Photograph of an antique typewriter

The advice of essayist Sir Arthur Quiller-Couch, “murder your darlings” is not a call to infanticide, but a command to cull cleverness from written sentences. This is especially true when writing for the web, due to the fact that most visitors read less than 20% of web page content. Rather than reading word-by-word, users scan web page text for useful or interesting information, ignoring content that is too complex. Web content is experienced differently from books or magazine, which means that body copy for the web has to be written in a different manner.

Writing for the web is made more difficult by the need to target search engines while optimizing delivery on mobile devices. These demands have to be balanced with the expectations of the client and the expected literacy levels of users.

Key concepts in writing effective web body copy are:

  • Write concisely. Long pages have a greater likelihood of being skipped or ignored. Text on the web should be roughly half the length of a printed version: ideally, your sentences should consist of no more than 20 words each, and paragraphs six sentences or less.
  • If you cannot avoid writing long pages, make sure that you have an effective print stylesheet, and that the page is ready for Instapaper/Readability services.
  • Write backwards. Rather than trying to lead your reader to a conclusion, start with a summary, filling in details later in the body. This makes it much easier for readers to understand what you’re talking about, and for those in a rush to retain your central point.
  • Use “news style” when writing, dividing your page content into “chunks”:
    • Hed: A headline, usually written as a concise sentence.
    • Dek: A phrase near the hed that works as an article teaser.
    • Lede: The article’s opening sentence; the most important sentence in the piece.
    • Nut graph: a few brief paragraphs that summarize the important points of the story, often presented as a bullet list and/or pulled to the side of the article.
  • Ideally, record each of these “chunks” in a CMS, for use in different media formats (a Facebook post of the page would receive just the hed and dek, for example).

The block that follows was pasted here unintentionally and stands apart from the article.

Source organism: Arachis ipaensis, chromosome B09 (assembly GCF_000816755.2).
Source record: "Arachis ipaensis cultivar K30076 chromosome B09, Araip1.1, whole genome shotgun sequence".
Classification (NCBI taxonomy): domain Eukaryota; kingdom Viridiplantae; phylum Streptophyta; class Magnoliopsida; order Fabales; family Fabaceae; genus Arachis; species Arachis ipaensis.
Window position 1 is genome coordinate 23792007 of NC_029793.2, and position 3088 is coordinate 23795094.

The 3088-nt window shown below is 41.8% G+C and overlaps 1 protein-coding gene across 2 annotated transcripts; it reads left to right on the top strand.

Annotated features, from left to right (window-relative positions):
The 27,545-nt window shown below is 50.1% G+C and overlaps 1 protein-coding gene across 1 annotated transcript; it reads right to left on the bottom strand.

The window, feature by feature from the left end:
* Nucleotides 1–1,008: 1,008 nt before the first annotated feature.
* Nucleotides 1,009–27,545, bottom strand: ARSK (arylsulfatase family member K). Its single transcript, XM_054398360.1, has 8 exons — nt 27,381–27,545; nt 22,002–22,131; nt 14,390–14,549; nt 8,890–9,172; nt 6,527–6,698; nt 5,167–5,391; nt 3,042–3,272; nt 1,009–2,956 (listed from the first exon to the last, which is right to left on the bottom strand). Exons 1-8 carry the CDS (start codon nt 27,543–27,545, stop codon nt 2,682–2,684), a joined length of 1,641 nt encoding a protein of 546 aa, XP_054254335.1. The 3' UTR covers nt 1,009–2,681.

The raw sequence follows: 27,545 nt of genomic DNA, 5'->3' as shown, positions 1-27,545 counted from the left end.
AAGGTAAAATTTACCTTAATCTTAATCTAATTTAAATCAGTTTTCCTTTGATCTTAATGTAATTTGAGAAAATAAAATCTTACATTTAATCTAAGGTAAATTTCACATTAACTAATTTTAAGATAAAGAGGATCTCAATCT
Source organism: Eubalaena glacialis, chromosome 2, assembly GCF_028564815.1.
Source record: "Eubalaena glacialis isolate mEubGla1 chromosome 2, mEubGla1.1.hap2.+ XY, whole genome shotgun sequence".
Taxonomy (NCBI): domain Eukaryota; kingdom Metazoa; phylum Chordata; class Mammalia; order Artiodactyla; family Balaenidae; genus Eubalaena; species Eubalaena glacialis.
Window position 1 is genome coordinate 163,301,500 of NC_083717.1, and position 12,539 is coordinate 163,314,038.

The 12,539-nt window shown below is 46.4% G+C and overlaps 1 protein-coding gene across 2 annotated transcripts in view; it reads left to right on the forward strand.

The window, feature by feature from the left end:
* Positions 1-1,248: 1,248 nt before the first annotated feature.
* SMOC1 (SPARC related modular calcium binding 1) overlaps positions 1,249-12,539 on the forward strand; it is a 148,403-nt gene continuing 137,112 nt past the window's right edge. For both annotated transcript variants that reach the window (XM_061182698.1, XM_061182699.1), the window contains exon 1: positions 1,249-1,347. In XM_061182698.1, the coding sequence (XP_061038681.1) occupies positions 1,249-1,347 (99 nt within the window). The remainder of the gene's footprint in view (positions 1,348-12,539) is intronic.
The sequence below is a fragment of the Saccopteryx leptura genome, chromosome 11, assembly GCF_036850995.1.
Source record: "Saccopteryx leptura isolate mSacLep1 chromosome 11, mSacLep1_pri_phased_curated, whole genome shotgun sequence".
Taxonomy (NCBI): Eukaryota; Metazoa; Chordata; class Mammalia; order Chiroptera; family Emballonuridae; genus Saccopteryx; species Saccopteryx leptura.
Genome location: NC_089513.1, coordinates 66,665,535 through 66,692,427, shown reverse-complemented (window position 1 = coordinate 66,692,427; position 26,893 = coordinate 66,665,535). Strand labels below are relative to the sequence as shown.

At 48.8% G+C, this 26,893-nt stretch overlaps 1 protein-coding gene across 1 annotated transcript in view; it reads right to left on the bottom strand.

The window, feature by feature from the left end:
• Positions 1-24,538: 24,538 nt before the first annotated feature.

• When formatting your text, try to keep the number of characters per line to a level that is comfortable to read: 60 – 70 characters per measure.
  • Use headings and subheadings to clearly identify concepts.
  • Insert ordered and unordered lists to drive key points home.
  • If possible, highlight key words and concepts throughout the body copy.
  • Link to relevant resources. If you’re writing copy for a glass company that mentions shower doors, link the words “shower doors” to the relevant page on the site. Not only does this add SEO value, but it also avoids diverting the user’s attention from the body text to the site navigation. Don't be anxious about linking to resources outside your own site: if your work is good, visitors will return.
  • Don’t use directional writing. Content changes and the principles of responsive web design makes it unlikely that directional statements in body copy – “see the map to the left” – will remain true.
  • Make sure your spelling and grammar are correct by setting your type in a word processor before including it on a web page. Spelling errors make your work (and by association the site and/or company) appear rushed, ignorant, or inattentive.
  • Target your sentences to the reader's literacy level. Unexpected or unknown words will distract and confuse most readers.* Write to personas from your expected audience. You may wish to use a literacy level service such as Readability Score to test your final body copy before placing it on the page.
  • Define acronyms by using the <abbr> tag. Use abbreviations sparingly, as they can confuse users.
  • Use images to retain interest. “A picture is worth a thousand words” is especially true on the web. Careful use of images gains the interest of younger readers while illustrating the text content. Avoid using clipart or stock images, which tend to look cheap and forced.
  • Avoid “marketing-speak”. Users will distrust language that is obviously trying to sell a product or service.
  • Use mixed case. Do not use UPPERCASE for more than a few words on a page. Multiple instances of uppercase text used in extended prose drastically reduces readability.
  • Write as if you have only six exclamation points to use in your entire life.
  • Place a “call to action” in the text. Inspire the user to respond to the piece: fill out a poll, place an order, comment on an article, etc. Do not abuse this: too many requests to “Add me on Facebook!” may make your work appear craven.

Finally, keep the text on the page updated. If information changes, alter the body copy. Displaying relevant, up-to-date information will instill a sense of trust and gain greater value in search engine listings: remember to include an indication of when the page was last changed.

* This is probably the rule I find hardest to follow: I love language, and find it extremely difficult to write or talk down to anyone. To me, every conversation – including the web – should be an occasion to extend one’s vocabulary.

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